On 17 August, Ukraine’s president Volodymyr Zelenskyi ratified Law 5371, which removes rights for workers at small and medium-sized companies. It will be effective for as long as the country is under martial law – a qualification added at the last minute, under pressure from trade unions.
Under the new law, people who work for firms with up to 250 employees will now be covered by contracts they negotiate as individuals with their bosses, rather than the national labour code.
In practice, this means that around 70% of workers in Ukraine have been stripped of many labour protections. Collective agreements negotiated by unions – over salary or holidays, for instance – no longer apply. The law also removes the legal authority of trade unions to veto workplace dismissals.
The Ukrainian government has claimed it is trying to alleviate the difficulties faced by companies in wartime. However, it first tried to introduce the new law in 2021.
Zero-hours contracts set to be legalised and 70% of workforce exempted from workplace protections
The policy is opposed by Ukraine’s Federation of Trade Unions and has been criticised by a joint European Union-International Labour Organisation project. Some of its critics argue that the government is using Russia’s invasion as an excuse to push for deregulation and the stripping back of social support.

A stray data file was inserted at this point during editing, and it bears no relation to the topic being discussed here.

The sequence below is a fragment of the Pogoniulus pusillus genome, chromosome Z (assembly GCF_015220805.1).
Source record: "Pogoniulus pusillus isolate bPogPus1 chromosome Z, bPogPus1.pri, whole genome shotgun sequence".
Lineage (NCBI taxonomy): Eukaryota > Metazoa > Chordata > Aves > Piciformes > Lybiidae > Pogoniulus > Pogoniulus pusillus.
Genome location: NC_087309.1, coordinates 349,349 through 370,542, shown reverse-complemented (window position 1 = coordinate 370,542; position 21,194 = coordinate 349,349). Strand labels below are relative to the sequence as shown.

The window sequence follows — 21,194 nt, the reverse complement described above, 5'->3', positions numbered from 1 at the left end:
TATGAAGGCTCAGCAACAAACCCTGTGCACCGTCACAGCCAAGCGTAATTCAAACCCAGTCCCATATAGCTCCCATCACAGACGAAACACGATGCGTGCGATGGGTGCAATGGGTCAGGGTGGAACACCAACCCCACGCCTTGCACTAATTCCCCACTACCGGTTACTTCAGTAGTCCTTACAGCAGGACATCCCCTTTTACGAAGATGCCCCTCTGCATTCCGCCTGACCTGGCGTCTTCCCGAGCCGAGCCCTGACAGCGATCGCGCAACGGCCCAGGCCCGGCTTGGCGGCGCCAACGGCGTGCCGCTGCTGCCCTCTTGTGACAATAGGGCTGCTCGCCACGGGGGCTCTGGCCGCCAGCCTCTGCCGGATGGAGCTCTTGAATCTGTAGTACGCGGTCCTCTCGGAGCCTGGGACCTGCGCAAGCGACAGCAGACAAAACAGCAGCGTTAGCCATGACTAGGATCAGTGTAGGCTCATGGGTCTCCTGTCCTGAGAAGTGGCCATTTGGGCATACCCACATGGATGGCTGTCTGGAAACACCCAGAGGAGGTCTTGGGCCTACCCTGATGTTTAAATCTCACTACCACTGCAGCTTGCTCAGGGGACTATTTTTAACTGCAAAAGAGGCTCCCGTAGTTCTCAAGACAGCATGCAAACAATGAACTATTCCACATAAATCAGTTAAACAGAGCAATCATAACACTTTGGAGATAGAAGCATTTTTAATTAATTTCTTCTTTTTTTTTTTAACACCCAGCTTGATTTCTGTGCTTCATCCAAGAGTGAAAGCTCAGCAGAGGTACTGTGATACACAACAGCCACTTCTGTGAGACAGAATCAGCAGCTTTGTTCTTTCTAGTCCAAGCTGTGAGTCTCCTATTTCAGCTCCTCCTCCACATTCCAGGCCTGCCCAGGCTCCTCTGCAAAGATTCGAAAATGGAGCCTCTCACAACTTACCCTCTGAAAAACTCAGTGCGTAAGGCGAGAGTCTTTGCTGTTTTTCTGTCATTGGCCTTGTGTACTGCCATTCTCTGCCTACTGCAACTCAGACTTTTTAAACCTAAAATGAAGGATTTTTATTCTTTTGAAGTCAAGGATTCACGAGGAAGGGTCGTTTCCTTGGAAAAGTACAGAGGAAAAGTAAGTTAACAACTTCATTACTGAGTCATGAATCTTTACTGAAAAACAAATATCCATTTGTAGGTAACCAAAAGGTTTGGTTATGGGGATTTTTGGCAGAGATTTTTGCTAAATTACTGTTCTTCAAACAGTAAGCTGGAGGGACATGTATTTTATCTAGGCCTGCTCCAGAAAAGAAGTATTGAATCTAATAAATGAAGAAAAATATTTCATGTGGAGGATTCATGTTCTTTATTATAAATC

In July, Nataliia Lomonosova of Ukrainian think tank Cedos told openDemocracy that these were long-term policy goals of Zelenskyi’s government, likely aimed at attracting foreign investment.
Law 5371 is not an isolated measure. In July, two other laws were passed: one allows employers to stop paying workers who have been called up to fight, while the other legalises zero-hours contracts. The latter will remain in place even when martial law is lifted.
Another draft bill proposes a drastic overhaul of Ukraine’s labour code itself. This would introduce a maximum 12-hour work day and allow employers to dismiss workers without justification.
The Federation of Trade Unions of Ukraine is launching a challenge to Law 5371 in the country’s constitutional court, and is appealing to the ILO and other international bodies. They argue that martial law prevented them from calling protests and strikes to oppose the legislation.